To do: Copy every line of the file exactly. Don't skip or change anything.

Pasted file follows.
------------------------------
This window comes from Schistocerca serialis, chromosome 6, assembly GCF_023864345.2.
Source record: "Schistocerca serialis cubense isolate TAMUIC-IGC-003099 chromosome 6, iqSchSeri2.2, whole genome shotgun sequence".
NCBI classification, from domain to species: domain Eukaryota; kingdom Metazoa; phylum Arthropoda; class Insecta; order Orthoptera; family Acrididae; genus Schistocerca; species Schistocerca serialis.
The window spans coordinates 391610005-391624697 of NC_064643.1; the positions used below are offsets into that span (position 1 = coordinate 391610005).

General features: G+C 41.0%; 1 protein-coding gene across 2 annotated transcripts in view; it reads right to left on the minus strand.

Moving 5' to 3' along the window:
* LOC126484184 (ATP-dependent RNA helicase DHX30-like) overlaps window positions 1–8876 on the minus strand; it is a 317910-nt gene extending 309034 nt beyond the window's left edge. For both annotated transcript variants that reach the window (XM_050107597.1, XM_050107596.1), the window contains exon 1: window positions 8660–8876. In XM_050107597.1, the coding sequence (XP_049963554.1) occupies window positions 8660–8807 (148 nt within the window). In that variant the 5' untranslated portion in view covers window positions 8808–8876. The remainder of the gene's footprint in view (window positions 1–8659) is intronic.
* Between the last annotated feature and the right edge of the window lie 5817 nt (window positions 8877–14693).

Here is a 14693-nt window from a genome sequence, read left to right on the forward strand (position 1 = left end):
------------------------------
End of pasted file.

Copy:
This window comes from Schistocerca serialis, chromosome 6, assembly GCF_023864345.2.
Source record: "Schistocerca serialis cubense isolate TAMUIC-IGC-003099 chromosome 6, iqSchSeri2.2, whole genome shotgun sequence".
NCBI classification, from domain to species: domain Eukaryota; kingdom Metazoa; phylum Arthropoda; class Insecta; order Orthoptera; family Acrididae; genus Schistocerca; species Schistocerca serialis.
The window spans coordinates 391610005-391624697 of NC_064643.1; the positions used below are offsets into that span (position 1 = coordinate 391610005).

General features: G+C 41.0%; 1 protein-coding gene across 2 annotated transcripts in view; it reads right to left on the minus strand.

Moving 5' to 3' along the window:
* LOC126484184 (ATP-dependent RNA helicase DHX30-like) overlaps window positions 1–8876 on the minus strand; it is a 317910-nt gene extending 309034 nt beyond the window's left edge. For both annotated transcript variants that reach the window (XM_050107597.1, XM_050107596.1), the window contains exon 1: window positions 8660–8876. In XM_050107597.1, the coding sequence (XP_049963554.1) occupies window positions 8660–8807 (148 nt within the window). In that variant the 5' untranslated portion in view covers window positions 8808–8876. The remainder of the gene's footprint in view (window positions 1–8659) is intronic.
* Between the last annotated feature and the right edge of the window lie 5817 nt (window positions 8877–14693).

Here is a 14693-nt window from a genome sequence, read left to right on the forward strand (position 1 = left end):